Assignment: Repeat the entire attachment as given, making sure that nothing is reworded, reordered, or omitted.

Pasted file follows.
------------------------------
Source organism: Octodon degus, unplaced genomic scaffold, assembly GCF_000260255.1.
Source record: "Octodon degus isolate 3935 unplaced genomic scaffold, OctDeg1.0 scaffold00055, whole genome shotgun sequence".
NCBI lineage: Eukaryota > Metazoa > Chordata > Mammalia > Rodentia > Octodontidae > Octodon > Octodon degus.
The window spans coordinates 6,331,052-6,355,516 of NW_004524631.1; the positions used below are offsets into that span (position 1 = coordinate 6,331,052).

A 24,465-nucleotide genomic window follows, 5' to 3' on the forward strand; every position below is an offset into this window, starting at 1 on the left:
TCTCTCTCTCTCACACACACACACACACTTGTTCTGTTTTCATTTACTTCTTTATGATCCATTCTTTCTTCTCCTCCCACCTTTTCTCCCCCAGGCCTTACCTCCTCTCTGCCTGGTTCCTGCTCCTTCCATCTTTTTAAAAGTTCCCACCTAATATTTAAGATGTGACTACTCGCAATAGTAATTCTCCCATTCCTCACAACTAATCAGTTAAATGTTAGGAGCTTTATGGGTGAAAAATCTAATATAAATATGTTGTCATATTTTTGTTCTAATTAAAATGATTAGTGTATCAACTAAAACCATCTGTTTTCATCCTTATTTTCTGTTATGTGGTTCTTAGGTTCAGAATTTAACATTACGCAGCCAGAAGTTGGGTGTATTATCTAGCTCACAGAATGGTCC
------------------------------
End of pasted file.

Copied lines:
Source organism: Octodon degus, unplaced genomic scaffold, assembly GCF_000260255.1.
Source record: "Octodon degus isolate 3935 unplaced genomic scaffold, OctDeg1.0 scaffold00055, whole genome shotgun sequence".
NCBI lineage: Eukaryota > Metazoa > Chordata > Mammalia > Rodentia > Octodontidae > Octodon > Octodon degus.
The window spans coordinates 6,331,052-6,355,516 of NW_004524631.1; the positions used below are offsets into that span (position 1 = coordinate 6,331,052).

A 24,465-nucleotide genomic window follows, 5' to 3' on the forward strand; every position below is an offset into this window, starting at 1 on the left:
TCTCTCTCTCTCACACACACACACACACTTGTTCTGTTTTCATTTACTTCTTTATGATCCATTCTTTCTTCTCCTCCCACCTTTTCTCCCCCAGGCCTTACCTCCTCTCTGCCTGGTTCCTGCTCCTTCCATCTTTTTAAAAGTTCCCACCTAATATTTAAGATGTGACTACTCGCAATAGTAATTCTCCCATTCCTCACAACTAATCAGTTAAATGTTAGGAGCTTTATGGGTGAAAAATCTAATATAAATATGTTGTCATATTTTTGTTCTAATTAAAATGATTAGTGTATCAACTAAAACCATCTGTTTTCATCCTTATTTTCTGTTATGTGGTTCTTAGGTTCAGAATTTAACATTACGCAGCCAGAAGTTGGGTGTATTATCTAGCTCACAGAATGGTCC